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Centre for Sustainability
Revolution in Egypt closer than we think
For many of us parents in Whistler, having growing kids come up for ski weekends, is quite an experience. Lots of juicy vignettes for next spring's Chairlift Revue for sure.
But to have a 22-year-old son, who spent last year at the American University in Cairo, come last weekend for some powder, the interaction was intense.
Just getting his gear together, while pulling him away from Al Jazeera on Shaw 175, was a trial. And sitting on the Red Chair, as he sent text messages of encouragement to his friends in Tahrir Square, was beyond anything I could have imagined at 10 on a Sunday morning.
Later, it wasn't quite an argument, more like a conversation on the politics of tourism. But my sense of the need to get away and chill out didn't exactly match his view of how in Egypt the tourist economy was a mixed blessing at best.
Next to government services and the military, tourism is the most important sector in Egypt's economy . More than 13 million tourists visited in 2009, providing revenues of nearly $11 billion and employing more than 14 per cent of Egypt's workforce at slave wages.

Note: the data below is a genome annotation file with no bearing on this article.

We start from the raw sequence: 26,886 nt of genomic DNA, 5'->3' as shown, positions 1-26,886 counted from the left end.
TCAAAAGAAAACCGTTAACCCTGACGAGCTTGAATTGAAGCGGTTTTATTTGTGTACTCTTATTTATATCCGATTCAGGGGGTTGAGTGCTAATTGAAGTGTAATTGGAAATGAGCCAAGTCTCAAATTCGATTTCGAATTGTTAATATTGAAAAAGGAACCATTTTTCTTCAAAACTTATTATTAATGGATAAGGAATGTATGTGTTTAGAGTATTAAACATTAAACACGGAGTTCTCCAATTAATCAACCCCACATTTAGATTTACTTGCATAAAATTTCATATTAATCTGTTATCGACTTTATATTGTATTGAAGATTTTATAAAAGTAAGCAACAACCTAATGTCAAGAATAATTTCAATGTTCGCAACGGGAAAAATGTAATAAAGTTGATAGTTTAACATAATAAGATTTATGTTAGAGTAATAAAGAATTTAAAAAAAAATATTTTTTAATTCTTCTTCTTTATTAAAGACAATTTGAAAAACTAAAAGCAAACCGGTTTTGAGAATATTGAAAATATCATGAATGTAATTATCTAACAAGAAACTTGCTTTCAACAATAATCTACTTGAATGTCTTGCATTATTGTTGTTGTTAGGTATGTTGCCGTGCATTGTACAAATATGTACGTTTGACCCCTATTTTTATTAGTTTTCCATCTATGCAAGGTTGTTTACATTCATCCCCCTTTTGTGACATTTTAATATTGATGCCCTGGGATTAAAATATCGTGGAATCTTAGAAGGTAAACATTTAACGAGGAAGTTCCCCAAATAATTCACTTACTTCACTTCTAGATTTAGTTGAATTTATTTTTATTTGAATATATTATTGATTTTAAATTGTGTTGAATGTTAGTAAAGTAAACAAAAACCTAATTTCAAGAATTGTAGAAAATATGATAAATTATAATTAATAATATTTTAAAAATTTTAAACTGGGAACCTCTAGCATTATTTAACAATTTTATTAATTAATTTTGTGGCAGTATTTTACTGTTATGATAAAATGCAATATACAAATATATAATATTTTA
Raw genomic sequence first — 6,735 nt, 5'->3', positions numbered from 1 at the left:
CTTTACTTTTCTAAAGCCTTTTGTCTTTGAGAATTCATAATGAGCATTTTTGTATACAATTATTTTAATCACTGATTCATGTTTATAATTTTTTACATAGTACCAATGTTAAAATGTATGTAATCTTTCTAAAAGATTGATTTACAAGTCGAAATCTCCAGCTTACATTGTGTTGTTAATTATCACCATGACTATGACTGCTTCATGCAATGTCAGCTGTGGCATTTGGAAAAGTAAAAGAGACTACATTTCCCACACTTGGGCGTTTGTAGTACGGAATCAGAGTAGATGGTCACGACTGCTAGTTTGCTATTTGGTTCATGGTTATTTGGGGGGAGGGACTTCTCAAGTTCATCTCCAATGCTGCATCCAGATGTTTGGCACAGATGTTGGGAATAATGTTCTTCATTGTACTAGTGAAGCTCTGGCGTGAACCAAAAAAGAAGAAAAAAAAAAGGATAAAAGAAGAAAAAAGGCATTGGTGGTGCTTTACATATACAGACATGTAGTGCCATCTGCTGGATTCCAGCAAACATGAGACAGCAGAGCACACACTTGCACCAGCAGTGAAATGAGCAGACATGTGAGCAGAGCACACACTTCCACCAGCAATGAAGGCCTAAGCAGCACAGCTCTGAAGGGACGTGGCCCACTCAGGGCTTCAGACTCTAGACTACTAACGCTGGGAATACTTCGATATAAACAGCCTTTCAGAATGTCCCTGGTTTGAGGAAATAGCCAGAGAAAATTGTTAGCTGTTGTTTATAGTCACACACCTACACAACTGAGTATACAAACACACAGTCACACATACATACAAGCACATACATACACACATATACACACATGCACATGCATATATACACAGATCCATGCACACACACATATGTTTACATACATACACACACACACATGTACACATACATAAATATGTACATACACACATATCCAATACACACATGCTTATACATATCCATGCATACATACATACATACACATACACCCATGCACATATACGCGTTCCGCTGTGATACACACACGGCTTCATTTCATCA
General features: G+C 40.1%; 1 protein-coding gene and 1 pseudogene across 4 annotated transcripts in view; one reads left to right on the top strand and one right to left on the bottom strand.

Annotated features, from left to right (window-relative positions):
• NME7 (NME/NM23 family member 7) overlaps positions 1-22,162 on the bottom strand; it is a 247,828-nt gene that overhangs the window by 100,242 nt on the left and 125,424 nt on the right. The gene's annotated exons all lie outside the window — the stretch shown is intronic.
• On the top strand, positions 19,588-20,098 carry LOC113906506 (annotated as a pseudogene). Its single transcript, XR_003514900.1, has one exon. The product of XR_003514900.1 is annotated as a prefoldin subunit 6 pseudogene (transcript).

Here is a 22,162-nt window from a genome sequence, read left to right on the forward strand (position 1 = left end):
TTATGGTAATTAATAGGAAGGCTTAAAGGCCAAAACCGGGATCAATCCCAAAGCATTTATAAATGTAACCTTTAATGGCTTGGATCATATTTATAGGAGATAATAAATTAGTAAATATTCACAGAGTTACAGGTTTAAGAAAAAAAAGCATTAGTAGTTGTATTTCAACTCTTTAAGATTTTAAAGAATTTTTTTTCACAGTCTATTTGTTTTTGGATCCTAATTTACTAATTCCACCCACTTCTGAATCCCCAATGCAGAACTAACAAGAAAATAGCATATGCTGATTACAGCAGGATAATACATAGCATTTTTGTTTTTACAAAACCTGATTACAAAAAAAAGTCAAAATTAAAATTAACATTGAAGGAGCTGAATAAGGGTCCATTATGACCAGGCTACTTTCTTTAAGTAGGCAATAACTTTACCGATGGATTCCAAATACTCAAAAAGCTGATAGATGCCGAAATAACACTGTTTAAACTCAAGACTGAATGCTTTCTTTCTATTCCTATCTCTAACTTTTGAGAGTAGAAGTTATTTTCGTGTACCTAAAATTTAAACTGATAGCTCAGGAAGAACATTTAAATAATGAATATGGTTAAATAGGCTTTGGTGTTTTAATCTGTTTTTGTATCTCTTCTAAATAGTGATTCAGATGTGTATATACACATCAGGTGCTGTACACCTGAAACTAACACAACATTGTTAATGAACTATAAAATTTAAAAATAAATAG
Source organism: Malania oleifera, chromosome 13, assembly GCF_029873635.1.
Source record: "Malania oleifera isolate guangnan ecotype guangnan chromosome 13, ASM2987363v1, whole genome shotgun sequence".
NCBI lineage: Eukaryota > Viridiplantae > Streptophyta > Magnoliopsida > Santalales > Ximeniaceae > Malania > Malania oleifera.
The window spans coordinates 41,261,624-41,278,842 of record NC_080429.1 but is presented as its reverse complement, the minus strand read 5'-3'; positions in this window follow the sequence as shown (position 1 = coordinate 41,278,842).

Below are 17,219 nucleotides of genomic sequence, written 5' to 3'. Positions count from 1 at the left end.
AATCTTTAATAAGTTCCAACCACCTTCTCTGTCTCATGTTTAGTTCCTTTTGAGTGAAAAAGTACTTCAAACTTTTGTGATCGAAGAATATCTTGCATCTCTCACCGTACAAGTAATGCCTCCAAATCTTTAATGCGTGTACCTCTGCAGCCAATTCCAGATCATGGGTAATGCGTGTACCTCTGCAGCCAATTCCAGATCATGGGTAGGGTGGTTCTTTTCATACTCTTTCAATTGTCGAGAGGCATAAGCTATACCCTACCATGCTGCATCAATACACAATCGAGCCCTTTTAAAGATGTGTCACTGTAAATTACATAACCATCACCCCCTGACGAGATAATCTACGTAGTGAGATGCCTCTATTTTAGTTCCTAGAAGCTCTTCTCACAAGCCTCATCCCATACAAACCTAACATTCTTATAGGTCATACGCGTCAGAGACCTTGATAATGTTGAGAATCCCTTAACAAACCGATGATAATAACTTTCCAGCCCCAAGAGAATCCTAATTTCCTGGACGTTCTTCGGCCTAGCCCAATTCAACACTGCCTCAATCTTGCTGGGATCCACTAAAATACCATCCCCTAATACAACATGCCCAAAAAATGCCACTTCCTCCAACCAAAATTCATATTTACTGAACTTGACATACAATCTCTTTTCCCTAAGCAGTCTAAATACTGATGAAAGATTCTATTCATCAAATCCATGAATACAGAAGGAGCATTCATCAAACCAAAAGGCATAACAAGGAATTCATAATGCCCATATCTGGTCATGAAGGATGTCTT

It's part of the problem they are facing, he would argue. Having hundreds of tour operators serving millions of tourists who care more about ancient Egyptology, not modern 20th century history, is part of what preserves the repressive status quo. The underemployed tech savvy youth of a new generation don't want to live in a museum, or with stagnant wages, or with old political battles being fought by corrupt leaders. They want change.
My reminding him of Max Weber's dialogue between the forces of persistence and the forces of change helped somewhat, although he studies more history than sociology. Together we then talked about Whistler, sustainability and the many thoughtful, progressive people who live here and like him, come to visit.
But as the child becomes the parent, he reminded me that "actions speak louder than words." Then off he was back to SFU and to get on the steep mountains of a changing and challenging world, with his friends in Tahrir Square.
President, The Whistler Forum for Leadership and Dialogue